Tag Archives: apache

Kicking Jenkins with monit

We've been using Jenkins to build and test all our projects for a good part of this year now. I think Jenkins is one of the very few Java projects I've seen and worked with that actually works and it's a real pleasure to use. Except every now and then it seems to crash without reason..

I haven't had time to dig into this problem yet. I've only seen the frontend Apache process logging errors because it cannot connect to the Tomcat backend on port 8080. My theory so far is that Jenkins tries to auto-update and crashes, or maybe there's a runaway test run that brings everything down…

Time is really limited these days, and I have heard good things about monit, I decided to try it to see if we could have Jenkins kicked when it dies for some reason. In this way we can avoid cases where the test suites haven't been running for a day or two and nobody noticed… :-|

So, long story short, here's the quick and dirty monit recipe to kick Apache + Jenkins (this is on Debian Squeeze):

check process jenkins with pidfile /var/run/jenkins/jenkins.pid
  start program = "/etc/init.d/jenkins start" with timeout 90 seconds
  stop program  = "/etc/init.d/jenkins stop"
  if failed host my.host.name port 8080 protocol http
     and request "/"
     then restart

check process apache with pidfile /var/run/apache2.pid
  start program = "/etc/init.d/apache2 start" with timeout 60 seconds
  stop program  = "/etc/init.d/apache2 stop"
  if failed host my.host.name port 80 protocol http
     and request "/"
     then restart

And, just for kicks, a complete Monit module for puppet up on Github. Have fun!

Ubuntu 10.10, modperl and Apache segfaulting fixed

Last month, before moving to Melbourne, where I am now, to work in the Opera Australia office for a few months, I had to setup a laptop for all the development work I normally do. So I chose Ubuntu 10.10 amd64. I have to say I'm quite happy with it. Everything works out of the box for me, including a Quickcam 9000 USB camera I used to shoot this poor time-lapse video from my new office window. Woot!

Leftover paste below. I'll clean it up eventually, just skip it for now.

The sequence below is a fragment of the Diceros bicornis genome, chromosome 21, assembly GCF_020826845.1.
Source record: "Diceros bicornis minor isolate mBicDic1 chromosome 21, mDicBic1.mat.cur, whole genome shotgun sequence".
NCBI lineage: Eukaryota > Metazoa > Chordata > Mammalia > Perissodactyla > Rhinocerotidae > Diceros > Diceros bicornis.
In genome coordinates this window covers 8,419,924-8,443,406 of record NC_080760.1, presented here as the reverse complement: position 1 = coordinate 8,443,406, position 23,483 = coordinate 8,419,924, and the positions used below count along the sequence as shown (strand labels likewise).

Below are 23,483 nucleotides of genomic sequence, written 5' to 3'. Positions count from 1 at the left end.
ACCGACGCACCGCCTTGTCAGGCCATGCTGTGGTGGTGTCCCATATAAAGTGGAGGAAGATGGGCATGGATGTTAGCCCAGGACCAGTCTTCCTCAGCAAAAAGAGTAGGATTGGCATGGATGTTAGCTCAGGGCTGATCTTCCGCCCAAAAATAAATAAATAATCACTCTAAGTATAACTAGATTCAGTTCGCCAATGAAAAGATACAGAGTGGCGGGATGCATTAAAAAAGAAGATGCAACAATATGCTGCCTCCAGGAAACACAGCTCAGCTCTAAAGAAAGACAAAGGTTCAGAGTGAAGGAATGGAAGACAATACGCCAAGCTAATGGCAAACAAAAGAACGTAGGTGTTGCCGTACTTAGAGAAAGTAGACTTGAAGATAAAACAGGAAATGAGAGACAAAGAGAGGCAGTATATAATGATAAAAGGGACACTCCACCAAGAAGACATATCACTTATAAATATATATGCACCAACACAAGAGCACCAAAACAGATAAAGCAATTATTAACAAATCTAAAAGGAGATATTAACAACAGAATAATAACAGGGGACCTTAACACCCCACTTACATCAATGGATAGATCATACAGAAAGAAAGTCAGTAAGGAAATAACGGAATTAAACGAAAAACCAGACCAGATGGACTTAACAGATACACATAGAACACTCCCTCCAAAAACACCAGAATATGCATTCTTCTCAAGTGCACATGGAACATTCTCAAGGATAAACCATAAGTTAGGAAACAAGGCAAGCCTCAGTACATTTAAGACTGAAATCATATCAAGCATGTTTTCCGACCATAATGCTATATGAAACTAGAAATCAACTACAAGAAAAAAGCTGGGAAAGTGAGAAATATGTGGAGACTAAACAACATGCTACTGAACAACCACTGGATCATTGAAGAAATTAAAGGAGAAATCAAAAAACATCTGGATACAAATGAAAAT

Anyway, the development environment for one particular project consists of Apache and mod_perl. So I setup the usual list of dependencies, but when I tried to start Apache to run the test suite, it would always stop right away with a segmentation fault.

Didn't really dig into the problem. Just straced the apache process, and that's what I got:

[apache starts up, reads a bunch of Perl modules, and opens the access  
brk(0x7f342adbd000)                     = 0x7f342adbd000
brk(0x7f342adde000)                     = 0x7f342adde000
brk(0x7f342adff000)                     = 0x7f342adff000
brk(0x7f342ae20000)                     = 0x7f342ae20000
brk(0x7f342ae41000)                     = 0x7f342ae41000
stat("/usr/lib/perl5/auto/DBI/DESTROY.al", 0x7f341e8459b0) = -1 ENOENT (No  
such file or directory)
stat("/home/cosimo/src/auth-svn/lib/auto/DBI/DESTROY.al", 0x7fffc4e2d520)  
= -1 ENOENT (No such file or directory)
0x7fffc4e2d520) = -1 ENOENT (No such file or directory)
stat("/etc/perl/auto/DBI/DESTROY.al", 0x7fffc4e2d520) = -1 ENOENT (No such  
file or directory)
stat("/usr/local/lib/perl/5.10.1/auto/DBI/DESTROY.al", 0x7fffc4e2d520) =  
-1 ENOENT (No such file or directory)
stat("/usr/local/share/perl/5.10.1/auto/DBI/DESTROY.al", 0x7fffc4e2d520) =  
-1 ENOENT (No such file or directory)
stat("/usr/lib/perl5/auto/DBI/DESTROY.al", 0x7fffc4e2d520) = -1 ENOENT (No  
such file or directory)
stat("/usr/share/perl5/auto/DBI/DESTROY.al", 0x7fffc4e2d520) = -1 ENOENT  
(No such file or directory)
stat("/usr/lib/perl/5.10/auto/DBI/DESTROY.al", 0x7fffc4e2d520) = -1 ENOENT  
(No such file or directory)
stat("/usr/share/perl/5.10/auto/DBI/DESTROY.al", 0x7fffc4e2d520) = -1  
ENOENT (No such file or directory)
stat("/usr/local/lib/site_perl/auto/DBI/DESTROY.al", 0x7fffc4e2d520) = -1